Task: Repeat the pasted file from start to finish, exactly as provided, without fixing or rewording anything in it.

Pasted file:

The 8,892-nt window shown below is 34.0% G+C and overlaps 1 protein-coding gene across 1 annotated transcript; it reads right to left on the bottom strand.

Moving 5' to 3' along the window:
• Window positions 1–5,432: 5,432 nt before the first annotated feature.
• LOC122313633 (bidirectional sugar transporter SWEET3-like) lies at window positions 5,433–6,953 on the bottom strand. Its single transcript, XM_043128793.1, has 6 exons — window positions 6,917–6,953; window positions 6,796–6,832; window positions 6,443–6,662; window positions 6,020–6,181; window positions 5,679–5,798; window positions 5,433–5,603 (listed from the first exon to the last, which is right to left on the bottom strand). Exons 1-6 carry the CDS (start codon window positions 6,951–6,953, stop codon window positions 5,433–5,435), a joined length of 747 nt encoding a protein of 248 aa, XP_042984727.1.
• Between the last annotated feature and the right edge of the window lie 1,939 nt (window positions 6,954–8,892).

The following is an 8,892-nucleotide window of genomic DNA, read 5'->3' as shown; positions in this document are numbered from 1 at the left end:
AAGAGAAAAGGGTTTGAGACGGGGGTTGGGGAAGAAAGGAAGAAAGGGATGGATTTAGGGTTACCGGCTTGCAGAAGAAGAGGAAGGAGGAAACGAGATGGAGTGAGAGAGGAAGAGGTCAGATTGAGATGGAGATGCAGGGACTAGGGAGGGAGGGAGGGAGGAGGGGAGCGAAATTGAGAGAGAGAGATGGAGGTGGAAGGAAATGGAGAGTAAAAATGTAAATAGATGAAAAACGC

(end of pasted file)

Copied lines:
The 8,892-nt window shown below is 34.0% G+C and overlaps 1 protein-coding gene across 1 annotated transcript; it reads right to left on the bottom strand.

Moving 5' to 3' along the window:
• Window positions 1–5,432: 5,432 nt before the first annotated feature.
• LOC122313633 (bidirectional sugar transporter SWEET3-like) lies at window positions 5,433–6,953 on the bottom strand. Its single transcript, XM_043128793.1, has 6 exons — window positions 6,917–6,953; window positions 6,796–6,832; window positions 6,443–6,662; window positions 6,020–6,181; window positions 5,679–5,798; window positions 5,433–5,603 (listed from the first exon to the last, which is right to left on the bottom strand). Exons 1-6 carry the CDS (start codon window positions 6,951–6,953, stop codon window positions 5,433–5,435), a joined length of 747 nt encoding a protein of 248 aa, XP_042984727.1.
• Between the last annotated feature and the right edge of the window lie 1,939 nt (window positions 6,954–8,892).

The following is an 8,892-nucleotide window of genomic DNA, read 5'->3' as shown; positions in this document are numbered from 1 at the left end:
AAGAGAAAAGGGTTTGAGACGGGGGTTGGGGAAGAAAGGAAGAAAGGGATGGATTTAGGGTTACCGGCTTGCAGAAGAAGAGGAAGGAGGAAACGAGATGGAGTGAGAGAGGAAGAGGTCAGATTGAGATGGAGATGCAGGGACTAGGGAGGGAGGGAGGGAGGAGGGGAGCGAAATTGAGAGAGAGAGATGGAGGTGGAAGGAAATGGAGAGTAAAAATGTAAATAGATGAAAAACGC